Adding More Automation and Raising Accuracy in Titration
Controls make up some of the most obvious advances
In many research and commercial processes, a scientist measures a sample’s concentration of something, from the oxygen concentration in water to the vitamin C in food. Making those measurements requires titration.
Controls make up some of the most obvious advances in titrators. “The technology is keeping up with others in terms of interfaces,” says Mari Lynne Gentry, product manager for instruments at METTLER TOLEDO (Columbus, OH). That includes the use of software apps and a touchscreen in many cases.
The broad application of titrations drives a similar expanse of available products. For example, the new EasyPlus line from METTLER TOLEDO includes a range of versions. One measures pH, another measures chloride, and one works with redox reactions. METTLER TOLEDO also offers a version that will do all three tests, one at a time.
Every chemist, or even chemistry student, once performed titrations manually. For instance, Gentry says, “Universities often teach the manual process, and some small wineries use it too.”
Nonetheless, more users now look for automatic options. “There’s an evolution in customers moving to automatic titrators as a more efficient and effective way of getting reproducible and accurate results,” says David Minsk, president at Hanna Instruments (Smithfield, RI). For example, Hanna Instruments devised a “Linked Method” feature in its software that allows the titrator to automatically conduct one titration and then another on a sequential basis. In addition to software, manufacturers can optimize the delivery system. The Hanna Instruments HI 902 series, for instance, comes with a 40,000-step pump with the capability of dispensing as low as one microliter of titrant per addition. “Capabilities such as these provide greater resolution, accuracy, and reproducibility,” Minsk says.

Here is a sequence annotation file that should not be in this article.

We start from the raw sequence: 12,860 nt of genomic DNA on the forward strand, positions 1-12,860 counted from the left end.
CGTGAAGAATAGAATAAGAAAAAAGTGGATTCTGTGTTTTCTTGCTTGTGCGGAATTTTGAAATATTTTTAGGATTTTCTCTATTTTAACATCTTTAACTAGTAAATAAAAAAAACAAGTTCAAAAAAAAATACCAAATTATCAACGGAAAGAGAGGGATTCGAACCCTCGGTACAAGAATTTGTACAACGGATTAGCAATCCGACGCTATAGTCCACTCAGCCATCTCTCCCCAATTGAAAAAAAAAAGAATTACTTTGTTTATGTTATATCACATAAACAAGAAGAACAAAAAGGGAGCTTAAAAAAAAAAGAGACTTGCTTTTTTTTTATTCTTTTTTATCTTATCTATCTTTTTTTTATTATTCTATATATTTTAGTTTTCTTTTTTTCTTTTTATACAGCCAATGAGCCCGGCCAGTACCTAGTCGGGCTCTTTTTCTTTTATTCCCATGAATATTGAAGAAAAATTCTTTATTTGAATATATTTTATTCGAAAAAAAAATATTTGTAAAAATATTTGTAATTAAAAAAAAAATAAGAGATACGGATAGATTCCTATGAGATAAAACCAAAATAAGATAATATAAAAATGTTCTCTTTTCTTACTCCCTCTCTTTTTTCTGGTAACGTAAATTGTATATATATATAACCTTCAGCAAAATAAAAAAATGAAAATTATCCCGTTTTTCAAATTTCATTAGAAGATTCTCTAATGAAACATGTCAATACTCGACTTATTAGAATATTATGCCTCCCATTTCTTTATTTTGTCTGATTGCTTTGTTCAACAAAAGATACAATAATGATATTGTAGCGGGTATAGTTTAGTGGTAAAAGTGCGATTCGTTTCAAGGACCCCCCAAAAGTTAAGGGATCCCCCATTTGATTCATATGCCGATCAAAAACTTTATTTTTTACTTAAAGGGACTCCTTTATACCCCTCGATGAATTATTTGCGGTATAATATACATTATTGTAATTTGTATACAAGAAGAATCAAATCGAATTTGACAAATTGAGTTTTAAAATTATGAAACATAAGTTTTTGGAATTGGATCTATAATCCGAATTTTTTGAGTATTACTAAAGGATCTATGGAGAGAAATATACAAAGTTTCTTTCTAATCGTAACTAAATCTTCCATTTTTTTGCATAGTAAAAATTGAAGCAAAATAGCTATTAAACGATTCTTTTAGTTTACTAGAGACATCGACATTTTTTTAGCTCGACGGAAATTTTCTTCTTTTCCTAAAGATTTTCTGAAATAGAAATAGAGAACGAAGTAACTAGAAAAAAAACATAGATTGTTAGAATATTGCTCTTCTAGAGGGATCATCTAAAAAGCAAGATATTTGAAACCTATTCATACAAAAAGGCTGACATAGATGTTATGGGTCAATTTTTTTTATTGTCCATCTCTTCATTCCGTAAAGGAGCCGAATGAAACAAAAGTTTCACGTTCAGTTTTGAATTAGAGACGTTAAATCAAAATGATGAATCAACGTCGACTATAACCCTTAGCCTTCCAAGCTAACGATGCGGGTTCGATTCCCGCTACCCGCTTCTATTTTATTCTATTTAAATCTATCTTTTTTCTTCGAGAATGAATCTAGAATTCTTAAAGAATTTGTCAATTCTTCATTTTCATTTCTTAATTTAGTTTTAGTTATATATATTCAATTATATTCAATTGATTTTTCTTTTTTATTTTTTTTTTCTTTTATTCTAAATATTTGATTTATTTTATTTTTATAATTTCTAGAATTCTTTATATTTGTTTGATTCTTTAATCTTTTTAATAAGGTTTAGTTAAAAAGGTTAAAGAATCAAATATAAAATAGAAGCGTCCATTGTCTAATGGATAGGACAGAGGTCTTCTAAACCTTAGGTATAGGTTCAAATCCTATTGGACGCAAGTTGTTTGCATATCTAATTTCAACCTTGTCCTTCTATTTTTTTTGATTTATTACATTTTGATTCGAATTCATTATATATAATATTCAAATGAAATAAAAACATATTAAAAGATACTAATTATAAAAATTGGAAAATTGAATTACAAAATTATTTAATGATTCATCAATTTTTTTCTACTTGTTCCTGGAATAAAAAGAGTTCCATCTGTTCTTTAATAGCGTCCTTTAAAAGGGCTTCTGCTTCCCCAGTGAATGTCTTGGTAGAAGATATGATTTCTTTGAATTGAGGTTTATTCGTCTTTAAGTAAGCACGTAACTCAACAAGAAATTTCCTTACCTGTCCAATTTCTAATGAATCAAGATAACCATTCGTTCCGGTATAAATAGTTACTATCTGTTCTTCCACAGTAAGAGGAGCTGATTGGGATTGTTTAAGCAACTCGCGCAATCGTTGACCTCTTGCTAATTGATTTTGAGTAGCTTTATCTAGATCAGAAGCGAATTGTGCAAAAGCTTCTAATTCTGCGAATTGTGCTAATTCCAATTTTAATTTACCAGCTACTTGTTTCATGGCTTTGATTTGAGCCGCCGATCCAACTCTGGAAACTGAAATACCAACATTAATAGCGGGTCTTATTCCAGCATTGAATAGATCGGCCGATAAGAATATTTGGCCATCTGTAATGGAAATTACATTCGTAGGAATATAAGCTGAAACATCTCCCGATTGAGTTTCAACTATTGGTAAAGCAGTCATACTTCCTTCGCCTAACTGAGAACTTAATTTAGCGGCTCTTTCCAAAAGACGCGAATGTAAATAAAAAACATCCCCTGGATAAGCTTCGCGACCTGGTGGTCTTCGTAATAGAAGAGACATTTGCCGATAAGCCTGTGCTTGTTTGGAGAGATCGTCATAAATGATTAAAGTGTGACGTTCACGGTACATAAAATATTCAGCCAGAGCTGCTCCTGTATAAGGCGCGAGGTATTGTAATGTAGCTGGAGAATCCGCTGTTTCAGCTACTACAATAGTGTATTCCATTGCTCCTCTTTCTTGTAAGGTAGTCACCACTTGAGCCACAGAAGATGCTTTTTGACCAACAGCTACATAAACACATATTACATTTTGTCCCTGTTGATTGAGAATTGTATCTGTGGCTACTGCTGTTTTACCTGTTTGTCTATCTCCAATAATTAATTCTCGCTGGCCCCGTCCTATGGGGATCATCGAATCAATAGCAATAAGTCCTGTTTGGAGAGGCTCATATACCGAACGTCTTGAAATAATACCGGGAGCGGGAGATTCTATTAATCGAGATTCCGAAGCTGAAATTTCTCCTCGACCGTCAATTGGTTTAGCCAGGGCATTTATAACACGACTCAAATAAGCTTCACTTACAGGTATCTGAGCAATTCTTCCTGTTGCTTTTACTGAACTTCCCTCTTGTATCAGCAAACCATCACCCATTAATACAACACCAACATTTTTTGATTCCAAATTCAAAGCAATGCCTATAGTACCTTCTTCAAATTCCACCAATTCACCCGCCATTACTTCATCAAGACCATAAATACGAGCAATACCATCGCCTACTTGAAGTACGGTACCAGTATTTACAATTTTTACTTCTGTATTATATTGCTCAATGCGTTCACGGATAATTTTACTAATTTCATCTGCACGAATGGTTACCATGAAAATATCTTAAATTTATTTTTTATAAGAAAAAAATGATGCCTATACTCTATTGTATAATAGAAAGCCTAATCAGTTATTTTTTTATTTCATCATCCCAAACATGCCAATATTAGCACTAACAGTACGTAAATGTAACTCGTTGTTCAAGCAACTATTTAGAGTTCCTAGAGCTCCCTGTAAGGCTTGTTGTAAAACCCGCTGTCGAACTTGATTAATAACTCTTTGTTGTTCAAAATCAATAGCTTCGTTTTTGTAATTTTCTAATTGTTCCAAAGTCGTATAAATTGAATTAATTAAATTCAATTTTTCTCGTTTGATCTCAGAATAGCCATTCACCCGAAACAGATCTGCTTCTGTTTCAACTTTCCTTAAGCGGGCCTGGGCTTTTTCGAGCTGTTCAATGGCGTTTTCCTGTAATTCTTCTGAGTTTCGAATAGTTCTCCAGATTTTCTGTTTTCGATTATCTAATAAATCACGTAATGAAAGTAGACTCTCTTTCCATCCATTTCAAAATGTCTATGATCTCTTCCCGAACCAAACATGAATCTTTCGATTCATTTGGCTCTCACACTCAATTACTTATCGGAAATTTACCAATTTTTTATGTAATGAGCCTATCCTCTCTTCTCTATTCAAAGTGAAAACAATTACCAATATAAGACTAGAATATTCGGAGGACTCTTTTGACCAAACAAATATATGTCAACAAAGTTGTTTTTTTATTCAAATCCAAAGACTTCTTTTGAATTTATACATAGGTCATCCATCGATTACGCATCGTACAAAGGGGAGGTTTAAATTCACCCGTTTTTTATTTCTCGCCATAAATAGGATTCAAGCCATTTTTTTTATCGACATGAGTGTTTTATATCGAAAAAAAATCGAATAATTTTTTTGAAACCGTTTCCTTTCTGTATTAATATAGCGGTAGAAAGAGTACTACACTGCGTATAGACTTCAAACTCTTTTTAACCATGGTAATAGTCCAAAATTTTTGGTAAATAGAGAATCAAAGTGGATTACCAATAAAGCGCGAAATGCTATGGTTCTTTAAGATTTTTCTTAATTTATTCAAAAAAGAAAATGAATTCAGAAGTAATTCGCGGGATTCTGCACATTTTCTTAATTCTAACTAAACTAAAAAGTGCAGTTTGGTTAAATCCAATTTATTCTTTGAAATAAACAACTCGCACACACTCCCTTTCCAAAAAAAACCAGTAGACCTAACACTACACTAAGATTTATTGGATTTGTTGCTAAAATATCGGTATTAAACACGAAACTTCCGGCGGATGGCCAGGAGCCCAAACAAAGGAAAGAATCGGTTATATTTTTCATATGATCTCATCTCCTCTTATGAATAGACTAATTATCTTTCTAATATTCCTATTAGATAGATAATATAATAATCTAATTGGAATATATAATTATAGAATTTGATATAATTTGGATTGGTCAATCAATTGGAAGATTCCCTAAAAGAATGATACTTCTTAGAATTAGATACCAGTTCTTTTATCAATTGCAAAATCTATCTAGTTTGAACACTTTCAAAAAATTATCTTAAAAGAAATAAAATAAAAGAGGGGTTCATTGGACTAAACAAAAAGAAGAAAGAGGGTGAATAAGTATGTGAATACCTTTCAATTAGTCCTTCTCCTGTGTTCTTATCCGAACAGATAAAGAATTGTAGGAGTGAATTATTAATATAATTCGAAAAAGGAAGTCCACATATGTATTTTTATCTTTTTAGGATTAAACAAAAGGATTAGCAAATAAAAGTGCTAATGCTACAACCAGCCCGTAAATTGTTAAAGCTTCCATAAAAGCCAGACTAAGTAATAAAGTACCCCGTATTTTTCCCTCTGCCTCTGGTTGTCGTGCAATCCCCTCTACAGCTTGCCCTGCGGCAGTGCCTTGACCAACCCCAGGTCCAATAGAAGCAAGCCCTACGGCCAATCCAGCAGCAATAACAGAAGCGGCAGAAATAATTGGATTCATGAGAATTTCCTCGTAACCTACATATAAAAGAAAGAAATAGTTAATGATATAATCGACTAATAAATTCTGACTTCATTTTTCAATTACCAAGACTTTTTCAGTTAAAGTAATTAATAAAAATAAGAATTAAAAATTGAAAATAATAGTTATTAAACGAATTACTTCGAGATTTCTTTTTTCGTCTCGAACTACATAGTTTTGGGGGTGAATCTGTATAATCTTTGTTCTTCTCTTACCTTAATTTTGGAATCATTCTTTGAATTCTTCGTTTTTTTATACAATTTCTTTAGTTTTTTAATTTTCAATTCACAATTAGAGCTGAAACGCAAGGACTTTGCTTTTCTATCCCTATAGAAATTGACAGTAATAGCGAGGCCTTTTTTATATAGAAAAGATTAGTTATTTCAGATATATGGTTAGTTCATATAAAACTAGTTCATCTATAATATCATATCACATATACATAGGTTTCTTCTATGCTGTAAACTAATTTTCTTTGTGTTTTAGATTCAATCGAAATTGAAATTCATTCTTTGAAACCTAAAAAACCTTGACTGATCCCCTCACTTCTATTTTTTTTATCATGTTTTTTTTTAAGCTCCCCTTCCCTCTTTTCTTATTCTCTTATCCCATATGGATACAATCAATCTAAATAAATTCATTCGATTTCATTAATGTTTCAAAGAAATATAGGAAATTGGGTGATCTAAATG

Another advantage to automation is data logging and calibration verification. Most automatic titrators have userfriendly options such as a USB interface that allows customers to easily save and log results. In addition, many customers run multiple shifts and are subject to audits by various regulatory agencies. “It is important to have a system that can log the last calibration performed on the instrument,” Minsk says.
Keeping an instrument accurate over time requires maintenance. “Because of that,” says Minsk, “we’ve put more resources into supporting our titrators after purchase with method development, retraining personnel, and calibration services.”
Particular applications bring unique accuracy challenges. For example, Piper Klemm, PhD, CEO of the scientific consulting firm Klemm Hill (Canton, NY), says that she has “used potentiometric titrators to determine thermodynamic stability constants for metalligand complexes.” She adds, “One of the features that I was most concerned about was presence of CO2, which could alter the recorded stability dramatically.” Although she says that CO2 of 0.5 percent or less was no problem, “several titrator systems did not have a mechanism to prevent CO2 levels from reaching 5 to 6 percent.” So such measurements require extra care.
Even automated aspects of titration can require particular care. As an example, METTLER TOLEDO’s titrators can be programmed to require a burette rinse before starting a new titration.
With the proper care, a titrator might last 10 to 15 years. “The average life span, though, is about six years,” Gentry says. As new systems deliver more accuracy and automation, however, users might upgrade just to get new features. That can make life easier in academic and industrial settings.
For additional resources on Titrators , including useful articles and a list of manufacturers, visit www.labmanager.com/titrators